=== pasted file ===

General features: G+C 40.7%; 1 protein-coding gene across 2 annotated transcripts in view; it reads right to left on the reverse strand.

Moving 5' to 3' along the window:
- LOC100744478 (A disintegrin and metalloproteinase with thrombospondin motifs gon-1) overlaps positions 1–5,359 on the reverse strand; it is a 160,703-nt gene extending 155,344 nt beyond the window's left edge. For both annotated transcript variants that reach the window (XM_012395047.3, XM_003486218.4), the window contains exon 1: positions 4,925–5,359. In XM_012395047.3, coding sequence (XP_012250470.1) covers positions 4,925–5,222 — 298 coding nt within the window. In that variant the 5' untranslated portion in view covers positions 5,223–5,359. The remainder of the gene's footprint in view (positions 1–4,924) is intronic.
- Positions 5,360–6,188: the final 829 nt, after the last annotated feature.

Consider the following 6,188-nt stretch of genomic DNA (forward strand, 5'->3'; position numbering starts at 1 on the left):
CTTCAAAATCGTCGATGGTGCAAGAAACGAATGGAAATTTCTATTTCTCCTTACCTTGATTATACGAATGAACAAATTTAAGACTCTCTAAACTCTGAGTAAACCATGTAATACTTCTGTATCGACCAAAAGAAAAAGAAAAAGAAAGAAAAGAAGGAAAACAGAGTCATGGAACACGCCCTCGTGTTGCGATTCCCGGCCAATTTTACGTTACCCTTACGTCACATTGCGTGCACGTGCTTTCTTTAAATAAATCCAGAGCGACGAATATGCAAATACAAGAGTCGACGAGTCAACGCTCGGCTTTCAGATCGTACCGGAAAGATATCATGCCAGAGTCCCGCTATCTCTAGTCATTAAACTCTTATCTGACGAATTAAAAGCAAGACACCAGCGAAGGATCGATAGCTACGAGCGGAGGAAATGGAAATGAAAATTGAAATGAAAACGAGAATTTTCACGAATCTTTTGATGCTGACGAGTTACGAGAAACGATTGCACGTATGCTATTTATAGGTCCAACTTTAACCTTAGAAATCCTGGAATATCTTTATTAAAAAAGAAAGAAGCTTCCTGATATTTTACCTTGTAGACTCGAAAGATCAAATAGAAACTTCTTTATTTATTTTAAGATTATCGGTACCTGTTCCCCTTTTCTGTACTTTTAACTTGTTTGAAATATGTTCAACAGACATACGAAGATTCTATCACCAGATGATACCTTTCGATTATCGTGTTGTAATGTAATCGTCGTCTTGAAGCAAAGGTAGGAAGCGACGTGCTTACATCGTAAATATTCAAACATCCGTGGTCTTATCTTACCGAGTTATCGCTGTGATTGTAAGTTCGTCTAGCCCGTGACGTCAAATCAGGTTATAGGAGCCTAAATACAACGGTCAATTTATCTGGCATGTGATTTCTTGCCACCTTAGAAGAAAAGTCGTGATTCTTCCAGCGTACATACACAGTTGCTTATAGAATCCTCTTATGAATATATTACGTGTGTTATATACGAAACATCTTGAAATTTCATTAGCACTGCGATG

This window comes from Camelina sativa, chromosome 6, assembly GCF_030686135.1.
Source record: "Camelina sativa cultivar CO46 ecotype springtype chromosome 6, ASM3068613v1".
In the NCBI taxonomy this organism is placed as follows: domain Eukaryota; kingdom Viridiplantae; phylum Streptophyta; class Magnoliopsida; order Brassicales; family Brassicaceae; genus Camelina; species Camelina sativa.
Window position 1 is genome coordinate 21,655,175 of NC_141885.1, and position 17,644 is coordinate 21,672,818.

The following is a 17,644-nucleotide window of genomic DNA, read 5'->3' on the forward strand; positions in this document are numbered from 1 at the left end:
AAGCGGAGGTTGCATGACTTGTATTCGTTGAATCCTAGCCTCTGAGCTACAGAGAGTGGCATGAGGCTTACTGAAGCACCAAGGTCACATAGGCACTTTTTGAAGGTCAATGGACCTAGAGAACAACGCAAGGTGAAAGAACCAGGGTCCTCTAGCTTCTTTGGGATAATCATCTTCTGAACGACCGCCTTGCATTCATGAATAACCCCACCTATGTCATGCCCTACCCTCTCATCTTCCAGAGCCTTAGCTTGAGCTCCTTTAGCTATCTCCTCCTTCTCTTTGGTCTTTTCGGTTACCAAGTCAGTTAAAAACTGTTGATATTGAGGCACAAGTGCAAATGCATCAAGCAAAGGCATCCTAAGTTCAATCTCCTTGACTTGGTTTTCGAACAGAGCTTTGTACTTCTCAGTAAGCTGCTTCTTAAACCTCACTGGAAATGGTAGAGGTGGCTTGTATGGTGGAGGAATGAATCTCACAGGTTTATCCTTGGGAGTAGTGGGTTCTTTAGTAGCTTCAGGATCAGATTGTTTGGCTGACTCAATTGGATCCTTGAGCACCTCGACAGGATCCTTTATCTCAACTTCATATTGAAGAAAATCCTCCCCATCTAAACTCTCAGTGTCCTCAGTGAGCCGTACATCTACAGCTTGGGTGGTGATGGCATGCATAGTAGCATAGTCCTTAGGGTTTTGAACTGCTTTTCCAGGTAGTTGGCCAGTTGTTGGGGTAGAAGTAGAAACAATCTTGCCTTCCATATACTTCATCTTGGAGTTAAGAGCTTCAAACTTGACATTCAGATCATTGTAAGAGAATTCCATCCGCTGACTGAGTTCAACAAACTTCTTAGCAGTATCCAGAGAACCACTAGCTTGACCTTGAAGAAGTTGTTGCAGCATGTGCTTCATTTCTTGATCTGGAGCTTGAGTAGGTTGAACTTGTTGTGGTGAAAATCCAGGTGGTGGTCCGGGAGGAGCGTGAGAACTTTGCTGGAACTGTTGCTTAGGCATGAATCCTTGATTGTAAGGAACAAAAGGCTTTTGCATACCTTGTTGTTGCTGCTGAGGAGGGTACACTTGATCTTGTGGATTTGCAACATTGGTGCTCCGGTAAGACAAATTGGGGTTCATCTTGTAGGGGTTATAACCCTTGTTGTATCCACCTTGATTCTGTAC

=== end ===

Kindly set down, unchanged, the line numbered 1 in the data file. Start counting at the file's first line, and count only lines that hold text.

General features: G+C 40.7%; 1 protein-coding gene across 2 annotated transcripts in view; it reads right to left on the reverse strand.